“Sure, that’s fine,” Mary managed to say after a moment. “Um, I actually forgot I was supposed to go to choir practice tonight with Claire anyway.”

“Ah,” he said and pivoted back toward Claire.

Claire was almost rudely staring at him with her eyebrows scrunched.

“And, what church?” Michael asked.

“Our Lady of Angels,” Mary answered for Claire since she was still gaping at him like a statue.

Michael seemed to start a bit then frowned and looked down at his leather shoes.

“Have we met? You seem… familiar… sort of…” Claire trailed off weakly.

Michael shrugged and dismissed her once more with his body.

“I don’t think so,” he replied while looking at Mary.

It was Mary’s turn to be taken aback because his eyes were no longer soft and expressive like she had been gushing over in her memories. Their emerald depths were now icy-cold and aloof, as was the rest of him.

He reached out with a gloved hand and ran the back of one finger along the side of her face.

“I’ll call you after I finish my errand. Enjoy your practice,” Michael said then leaned down and gave her a brief, chaste kiss. It still somehow managed to make her lips tingle and her toes curl.

Then he was out the door in a matter of seconds.

“He seems… intriguing,” Claire said after he shut the door behind himself. “And wow! The way he looks at you. Like there’s no one else in the room, literally. I doubt he could pick me out of a line up. They’d all be described as curvy nineteen year olds with milky-white skin and wild, curly red hair.”

Mary giggled so hard she snorted. She leaned up against the door, trying not to feel disappointed.

“Guess you get to keep the shoes a little longer,” Claire continued with a cheeky grin. “Which means, I get to wear them!”

Mary laughed. “Do you think you might’ve met him before?”

Claire shrugged without looking up from the tennis shoes she was taking off.

“I’m always seeing people come and go at the store. Probably just saw him buy groceries once.”

“Probably,” Mary replied faintly.

She ignored the stirrings of worry and focused on his kiss. Intriguing, yes… and also, young, rich, and gentlemanly. How often did one find that combination?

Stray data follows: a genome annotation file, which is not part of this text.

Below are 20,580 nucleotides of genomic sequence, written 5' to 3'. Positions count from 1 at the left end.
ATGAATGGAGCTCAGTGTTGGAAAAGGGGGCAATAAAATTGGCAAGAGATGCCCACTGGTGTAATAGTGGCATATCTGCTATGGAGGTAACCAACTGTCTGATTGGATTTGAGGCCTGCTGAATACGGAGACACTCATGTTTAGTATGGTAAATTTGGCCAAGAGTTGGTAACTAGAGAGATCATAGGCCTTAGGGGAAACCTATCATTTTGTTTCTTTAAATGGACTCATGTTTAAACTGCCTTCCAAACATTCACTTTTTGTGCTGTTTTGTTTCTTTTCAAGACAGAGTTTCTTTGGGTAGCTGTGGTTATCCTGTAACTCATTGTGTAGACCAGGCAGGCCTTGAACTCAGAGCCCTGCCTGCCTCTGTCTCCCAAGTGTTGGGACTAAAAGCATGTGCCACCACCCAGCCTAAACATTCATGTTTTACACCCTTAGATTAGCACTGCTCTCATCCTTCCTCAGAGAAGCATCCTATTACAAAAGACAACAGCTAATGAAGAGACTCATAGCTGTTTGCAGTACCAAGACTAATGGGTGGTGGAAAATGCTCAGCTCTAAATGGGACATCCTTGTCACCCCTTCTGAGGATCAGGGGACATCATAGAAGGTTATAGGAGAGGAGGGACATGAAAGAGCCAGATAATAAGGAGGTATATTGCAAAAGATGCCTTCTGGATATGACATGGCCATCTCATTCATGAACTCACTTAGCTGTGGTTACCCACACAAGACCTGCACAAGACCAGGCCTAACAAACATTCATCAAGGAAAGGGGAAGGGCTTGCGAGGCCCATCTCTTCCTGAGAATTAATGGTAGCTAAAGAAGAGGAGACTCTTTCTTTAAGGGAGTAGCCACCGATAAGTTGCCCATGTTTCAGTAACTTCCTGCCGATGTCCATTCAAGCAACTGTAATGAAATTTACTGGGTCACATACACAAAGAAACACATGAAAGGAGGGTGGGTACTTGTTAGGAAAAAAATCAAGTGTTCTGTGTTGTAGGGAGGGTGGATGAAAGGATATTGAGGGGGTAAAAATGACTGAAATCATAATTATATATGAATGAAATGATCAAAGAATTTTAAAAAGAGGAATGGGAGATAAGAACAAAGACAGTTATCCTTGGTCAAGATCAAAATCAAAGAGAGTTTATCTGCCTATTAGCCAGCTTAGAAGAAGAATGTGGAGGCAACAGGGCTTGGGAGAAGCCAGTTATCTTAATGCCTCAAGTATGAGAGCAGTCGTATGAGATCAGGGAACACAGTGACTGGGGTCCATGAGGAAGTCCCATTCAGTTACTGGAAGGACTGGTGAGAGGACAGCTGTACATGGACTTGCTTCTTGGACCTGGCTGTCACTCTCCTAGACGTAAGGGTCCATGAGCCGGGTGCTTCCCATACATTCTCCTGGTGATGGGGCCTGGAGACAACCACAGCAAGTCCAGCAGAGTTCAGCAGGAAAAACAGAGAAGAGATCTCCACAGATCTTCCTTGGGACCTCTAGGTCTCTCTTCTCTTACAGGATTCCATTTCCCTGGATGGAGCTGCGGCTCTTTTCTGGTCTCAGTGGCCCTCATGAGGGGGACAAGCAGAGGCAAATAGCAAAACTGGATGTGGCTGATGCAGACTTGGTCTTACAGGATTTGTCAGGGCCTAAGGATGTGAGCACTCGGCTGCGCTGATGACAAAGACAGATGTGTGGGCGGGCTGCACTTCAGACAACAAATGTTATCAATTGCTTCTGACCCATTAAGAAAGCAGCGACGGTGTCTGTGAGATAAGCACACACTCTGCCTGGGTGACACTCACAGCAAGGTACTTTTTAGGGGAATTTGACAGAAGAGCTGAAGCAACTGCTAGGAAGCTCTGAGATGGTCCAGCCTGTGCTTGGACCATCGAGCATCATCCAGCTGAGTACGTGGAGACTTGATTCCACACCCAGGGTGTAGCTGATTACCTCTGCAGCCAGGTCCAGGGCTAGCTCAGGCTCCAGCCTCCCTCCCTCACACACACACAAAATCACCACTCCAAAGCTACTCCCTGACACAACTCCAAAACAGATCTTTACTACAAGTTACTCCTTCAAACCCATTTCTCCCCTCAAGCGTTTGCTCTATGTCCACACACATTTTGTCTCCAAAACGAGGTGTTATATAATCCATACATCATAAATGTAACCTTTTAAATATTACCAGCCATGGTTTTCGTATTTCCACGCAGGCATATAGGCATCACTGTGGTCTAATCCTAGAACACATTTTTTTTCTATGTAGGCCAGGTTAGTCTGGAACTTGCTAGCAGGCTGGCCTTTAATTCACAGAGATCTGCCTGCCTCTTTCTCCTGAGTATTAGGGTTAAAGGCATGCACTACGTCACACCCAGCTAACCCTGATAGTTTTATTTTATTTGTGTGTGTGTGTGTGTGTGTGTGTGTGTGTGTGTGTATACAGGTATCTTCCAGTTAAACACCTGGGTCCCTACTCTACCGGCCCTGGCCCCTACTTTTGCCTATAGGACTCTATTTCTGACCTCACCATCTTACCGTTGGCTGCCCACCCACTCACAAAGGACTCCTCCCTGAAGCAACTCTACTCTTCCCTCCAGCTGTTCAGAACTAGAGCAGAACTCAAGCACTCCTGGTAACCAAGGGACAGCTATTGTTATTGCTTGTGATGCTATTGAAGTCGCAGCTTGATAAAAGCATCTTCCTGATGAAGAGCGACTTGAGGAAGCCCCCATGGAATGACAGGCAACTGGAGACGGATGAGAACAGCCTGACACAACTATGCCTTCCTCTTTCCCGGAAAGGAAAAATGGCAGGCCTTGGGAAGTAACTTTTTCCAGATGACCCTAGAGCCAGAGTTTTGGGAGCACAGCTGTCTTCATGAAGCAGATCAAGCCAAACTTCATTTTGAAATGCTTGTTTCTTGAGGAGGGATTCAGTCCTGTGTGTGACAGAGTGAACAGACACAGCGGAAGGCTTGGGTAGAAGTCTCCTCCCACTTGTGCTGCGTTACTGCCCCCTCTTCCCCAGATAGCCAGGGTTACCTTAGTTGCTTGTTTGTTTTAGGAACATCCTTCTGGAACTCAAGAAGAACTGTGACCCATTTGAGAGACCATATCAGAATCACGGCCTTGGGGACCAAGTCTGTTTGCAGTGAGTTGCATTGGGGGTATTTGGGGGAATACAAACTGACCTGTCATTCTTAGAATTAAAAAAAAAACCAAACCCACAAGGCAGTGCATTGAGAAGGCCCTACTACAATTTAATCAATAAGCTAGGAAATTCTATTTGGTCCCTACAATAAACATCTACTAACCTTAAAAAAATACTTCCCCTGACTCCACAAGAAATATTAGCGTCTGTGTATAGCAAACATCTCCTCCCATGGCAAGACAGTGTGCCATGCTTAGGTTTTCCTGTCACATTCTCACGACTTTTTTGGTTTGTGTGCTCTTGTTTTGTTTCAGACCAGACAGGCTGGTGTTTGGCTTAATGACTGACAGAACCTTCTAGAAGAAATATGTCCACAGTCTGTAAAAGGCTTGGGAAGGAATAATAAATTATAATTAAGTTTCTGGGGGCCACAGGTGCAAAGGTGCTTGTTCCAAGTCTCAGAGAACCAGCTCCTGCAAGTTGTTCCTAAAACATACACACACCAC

Maybe her Prince Charming had finally come.

 

–Copyright 2013, Genevieve Dewey

 

FILYversion413   SoACoverVersion513   ThirdTimePreReveal

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HER PRINCE (A Mary & Mickey Flashback)


HER PRINCE (A Mary & Mickey Flashback).

(A Flash-fiction featuring Mickey Downey, Mary Gates, and Claire Anderson Underwood from The Downey Series)

Author’s note: I wrote this flash fiction set in the late 80′s. Louboutin aficionados will know that a New Yorker couldn’t buy them before 1991.

Ah well, I hope you’ll ‘go with it’ anyway.

:)

FILYversion413   SoACoverVersion513

HER PRINCE

by Genevieve Dewey

Mary set the shoes back in the light brown box and started to place the lid on, but at the last second, set the lid back on the bed. Again.

Just one more time won’t hurt. Then I’ll give them back, she thought. Her stomach twirled from equal parts guilt and pleasure.

She pulled one pump back out of the little bag in the box and traced the high arc on the red bottom, breathing in that fabulous new shoe scent. She closed her eyes and replayed the look on Michael’s face when he had given them to her like one of those old film strips stuck on loop. He had such amazing eyes. She had never seen such a vibrant shade of green and they left little to the imagination of his thoughts. He’d said he wanted their third date to be extra special and he was going to take her someplace fancy. Or, at least, that’s what she thought he had said since she was too distracted at the time by his hands under her sweater. His warm, strong, rough, yet strangely gentle hands. She had never been particularly intelligent—nor stupid, either—but she could swear on a stack of Bibles she lost at least twenty IQ points around this man. But now that some of the haze had worn off, it did seem a little… unusual for a gift. He claimed the shoes were castoffs from a client’s wife but they had clearly never been worn, the box, too, was impeccable, and they were exactly her size. They were, hands down, the mostly sinfully extravagant thing she had ever worn, much less been gifted with. And that was, of course, why she had to give them back tonight.